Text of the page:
Some fresh faces are patrolling the Kuna Greenbelt. They’re wearing law enforcement shirts and driving a police golf cart, but they aren’t police officers.
They’re part Kuna’s new Greenbelt Patrol, an Ada County Sheriff’s Office volunteer program.
The sheriff’s office, which provides contract policing services to the city of Kuna, launched the Greenbelt Patrol’s Kuna program this month. The program exists in other cities in the Treasure Valley, but it’s the first time Kuna will have its own Greenbelt Patrol volunteers.
Kuna’s Greenbelt Patrol has two volunteers: Max Kirkbride and Ken Kaae. Their job is to patrol Kuna’s most popular park, to be the eyes and ears of the Ada County Sheriff’s Office and be a community resource.
Jon McDaniel, Kuna’s police chief, said the Ada County Sheriff’s Office can’t sufficiently police Kuna’s growing population without help from the community. That help includes volunteers, like the Greenbelt Patrol, and community members who are willing to work with law enforcement.
“With a town of right around 24,000, we want to spread that message as much as we can: that we’re all in this together and we need everybody to be willing to call if they see some suspicious activity,” McDaniel said. “That’s how we keep this community safe, we all work together.”
Greenbelt Patrol volunteers will travel up and down the Kuna Greenbelt, looking for suspicious activity or helping people in need, whether that means explaining the greenbelt’s rules or providing a restaurant recommendation to visitors.
“Part of our training program is: Be a positive resource for the community to use, in addition to being the eyes and ears for us,” McDaniel said.
Kuna Greenbelt comprises nearly two miles of walking paths, green space and other recreational opportunities, such as a frisbee golf course, skatepark and splash pad. It runs along Indian Creek.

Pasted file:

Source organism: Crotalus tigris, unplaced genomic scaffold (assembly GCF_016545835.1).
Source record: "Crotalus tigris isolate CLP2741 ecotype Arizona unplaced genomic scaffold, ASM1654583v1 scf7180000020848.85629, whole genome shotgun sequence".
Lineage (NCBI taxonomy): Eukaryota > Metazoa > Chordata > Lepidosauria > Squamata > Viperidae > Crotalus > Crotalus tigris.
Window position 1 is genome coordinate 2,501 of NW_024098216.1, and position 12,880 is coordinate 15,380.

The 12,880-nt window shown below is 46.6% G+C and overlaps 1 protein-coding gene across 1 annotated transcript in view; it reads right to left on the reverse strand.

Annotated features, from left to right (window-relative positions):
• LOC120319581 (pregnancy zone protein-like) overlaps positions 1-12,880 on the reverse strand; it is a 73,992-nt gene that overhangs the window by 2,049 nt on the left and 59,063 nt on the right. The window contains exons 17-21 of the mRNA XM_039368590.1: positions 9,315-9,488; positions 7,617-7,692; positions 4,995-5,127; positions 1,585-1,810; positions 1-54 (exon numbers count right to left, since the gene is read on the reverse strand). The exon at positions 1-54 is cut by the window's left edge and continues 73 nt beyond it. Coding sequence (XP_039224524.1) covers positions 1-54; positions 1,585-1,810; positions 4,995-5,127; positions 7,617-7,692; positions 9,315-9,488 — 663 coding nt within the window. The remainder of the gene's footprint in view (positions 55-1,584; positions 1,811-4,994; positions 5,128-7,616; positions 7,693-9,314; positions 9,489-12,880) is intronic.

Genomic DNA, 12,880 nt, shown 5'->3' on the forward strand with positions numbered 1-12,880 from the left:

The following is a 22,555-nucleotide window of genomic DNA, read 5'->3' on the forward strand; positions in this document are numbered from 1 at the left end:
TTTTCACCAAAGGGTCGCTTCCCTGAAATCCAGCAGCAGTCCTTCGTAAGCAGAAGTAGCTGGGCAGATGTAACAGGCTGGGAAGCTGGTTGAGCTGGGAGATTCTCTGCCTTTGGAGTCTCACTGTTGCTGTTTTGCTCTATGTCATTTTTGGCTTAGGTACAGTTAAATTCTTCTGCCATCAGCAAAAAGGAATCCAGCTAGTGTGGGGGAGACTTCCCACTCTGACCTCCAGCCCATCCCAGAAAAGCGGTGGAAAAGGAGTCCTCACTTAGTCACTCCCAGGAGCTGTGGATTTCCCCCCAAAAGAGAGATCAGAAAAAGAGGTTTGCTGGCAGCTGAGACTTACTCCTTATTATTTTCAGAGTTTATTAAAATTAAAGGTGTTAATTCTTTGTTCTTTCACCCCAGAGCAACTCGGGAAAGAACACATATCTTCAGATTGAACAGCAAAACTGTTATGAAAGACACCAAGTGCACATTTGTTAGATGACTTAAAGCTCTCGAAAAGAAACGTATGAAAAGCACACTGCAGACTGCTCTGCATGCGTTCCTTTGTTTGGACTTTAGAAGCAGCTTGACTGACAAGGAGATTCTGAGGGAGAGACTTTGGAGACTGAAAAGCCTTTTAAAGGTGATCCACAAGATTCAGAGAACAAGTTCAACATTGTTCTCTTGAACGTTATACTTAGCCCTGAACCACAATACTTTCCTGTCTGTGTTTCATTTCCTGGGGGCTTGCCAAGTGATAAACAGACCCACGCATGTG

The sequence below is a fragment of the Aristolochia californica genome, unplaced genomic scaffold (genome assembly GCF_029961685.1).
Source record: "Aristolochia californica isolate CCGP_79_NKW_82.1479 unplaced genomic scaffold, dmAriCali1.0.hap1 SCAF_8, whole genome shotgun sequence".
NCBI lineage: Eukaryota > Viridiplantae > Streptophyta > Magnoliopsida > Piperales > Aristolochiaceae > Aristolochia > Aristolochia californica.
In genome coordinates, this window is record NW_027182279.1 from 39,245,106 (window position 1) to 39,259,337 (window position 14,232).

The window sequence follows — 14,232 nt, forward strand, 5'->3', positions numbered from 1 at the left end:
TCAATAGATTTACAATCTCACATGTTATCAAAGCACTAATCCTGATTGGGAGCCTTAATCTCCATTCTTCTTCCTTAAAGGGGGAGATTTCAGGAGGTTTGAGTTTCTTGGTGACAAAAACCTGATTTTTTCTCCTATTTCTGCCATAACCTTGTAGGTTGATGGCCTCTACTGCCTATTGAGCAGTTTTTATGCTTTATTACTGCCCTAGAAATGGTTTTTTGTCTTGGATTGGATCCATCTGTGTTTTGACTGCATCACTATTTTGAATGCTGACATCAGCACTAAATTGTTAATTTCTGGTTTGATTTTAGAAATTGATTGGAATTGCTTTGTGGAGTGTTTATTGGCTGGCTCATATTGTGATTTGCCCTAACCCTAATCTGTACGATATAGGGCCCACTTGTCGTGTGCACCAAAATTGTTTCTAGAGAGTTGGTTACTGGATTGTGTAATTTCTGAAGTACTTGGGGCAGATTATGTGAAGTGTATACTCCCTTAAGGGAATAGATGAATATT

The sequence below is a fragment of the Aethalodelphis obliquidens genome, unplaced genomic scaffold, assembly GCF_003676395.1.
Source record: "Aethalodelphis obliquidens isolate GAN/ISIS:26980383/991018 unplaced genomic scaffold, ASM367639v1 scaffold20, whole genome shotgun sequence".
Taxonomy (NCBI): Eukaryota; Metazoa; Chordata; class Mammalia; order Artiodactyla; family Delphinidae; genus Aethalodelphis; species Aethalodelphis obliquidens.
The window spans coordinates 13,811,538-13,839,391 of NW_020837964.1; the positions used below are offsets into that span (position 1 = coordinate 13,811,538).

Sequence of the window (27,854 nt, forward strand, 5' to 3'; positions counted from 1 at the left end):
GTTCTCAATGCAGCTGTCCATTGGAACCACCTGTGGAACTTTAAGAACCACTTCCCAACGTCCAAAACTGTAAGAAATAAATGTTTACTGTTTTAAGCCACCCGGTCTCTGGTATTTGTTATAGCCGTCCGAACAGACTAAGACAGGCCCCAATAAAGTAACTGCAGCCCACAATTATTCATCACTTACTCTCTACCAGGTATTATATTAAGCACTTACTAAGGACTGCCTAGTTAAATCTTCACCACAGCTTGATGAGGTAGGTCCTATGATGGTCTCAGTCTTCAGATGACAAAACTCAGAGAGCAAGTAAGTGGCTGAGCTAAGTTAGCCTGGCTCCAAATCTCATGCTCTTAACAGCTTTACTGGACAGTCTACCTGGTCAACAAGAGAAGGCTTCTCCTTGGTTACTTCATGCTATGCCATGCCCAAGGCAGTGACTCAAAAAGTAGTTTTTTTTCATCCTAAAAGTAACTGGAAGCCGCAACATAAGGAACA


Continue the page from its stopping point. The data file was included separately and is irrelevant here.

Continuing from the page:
Open from dusk until dawn, the greenbelt sees the most activity of Kuna’s eight public parks, according Bobby Withrow, Kuna’s parks director. Bernie Fisher Park, which will also be patrolled by the greenbelt volunteers, is a close second, Withrow said.
The Greenbelt Patrol is not a result of growing crime at the park, McDaniel said. “We just know, as there’s more and more users, it’s a good idea to have more eyes out there,” he said.
The Greenbelt Patrol will bring no additional cost to the city. In July, the city allocated $37,000 from the FY 2019 budget to the Parks Department to purchase a utility vehicle and one or two golf carts. The Greenbelt Patrol will use the golf carts in addition to the city’s use of the carts for special events.
Volunteers on patrol will use either the golf carts or an Ada County Sheriff patrol bicycle, McDaniel said. They will carry a cell phone to call law enforcement, a first-aid kit and a throw bag, to be used in the event of a water emergency.
Volunteers receive the same background checks and some of the same training as Ada County Sheriff deputies. They aren’t required to complete physical fitness training, however. Kirkbride, one of the two current volunteers, was happy about that.
“At 70 years old, the only thing I run to is dinner and the bathroom,” he said.
Kirkbride, 69, of Boise, was a volunteer with the city of Eagle’s Greenbelt Patrol. When he heard Kuna was starting a program he decided to start volunteering here — it’s a shorter drive from his south Boise home.
On Monday, Kirkbride’s first day, a greenbelt visitor approached McDaniel and informed him that a young man was driving a motorcycle on a greenbelt path, which is not allowed. In that situation, Kirkbride would call Ada County dispatch and report the incident, including the motorcyclist’s last-known location and appearance, McDaniel said.
Minutes later, while driving the golf cart, Kirkbride approached two young Kuna residents walking a puppy on the greenbelt. In that situation, the patrolman stopped and grabbed his roll of “junior deputy” stickers for the kids. And, of course, he pet the puppy.
Kirkbride, now retired, was a registered nurse for two decades. He also was a salesman for a large company. His new volunteer gig will benefit from skills learned in both of his careers.
“It’s public relations,” Kirkbride said. “You’re there to be helpful. If I need somebody with authority, the sheriff’s department is a call away. I hopefully don’t have to do that. You’re just a service to your fellow citizens. That’s (the way) I look at this: this is just a service project.”
Working as a nurse, Kirkbride said it was always better to err on the side of caution, to call for help or an emergency response, rather than trying to solve a potential emergency himself.
That’s the way he plans to work as a Greenbelt Volunteer.
“If there’s any kind of hint of illegal activity or something that’s going to put me in jeopardy I’m going to be on that phone,” he said.
McDaniel said the sheriff’s office is looking for more volunteers. He hopes to recruit between eight and 10. For information on how to volunteer, visit adacounty.id.gov/sheriff/volunteer-program.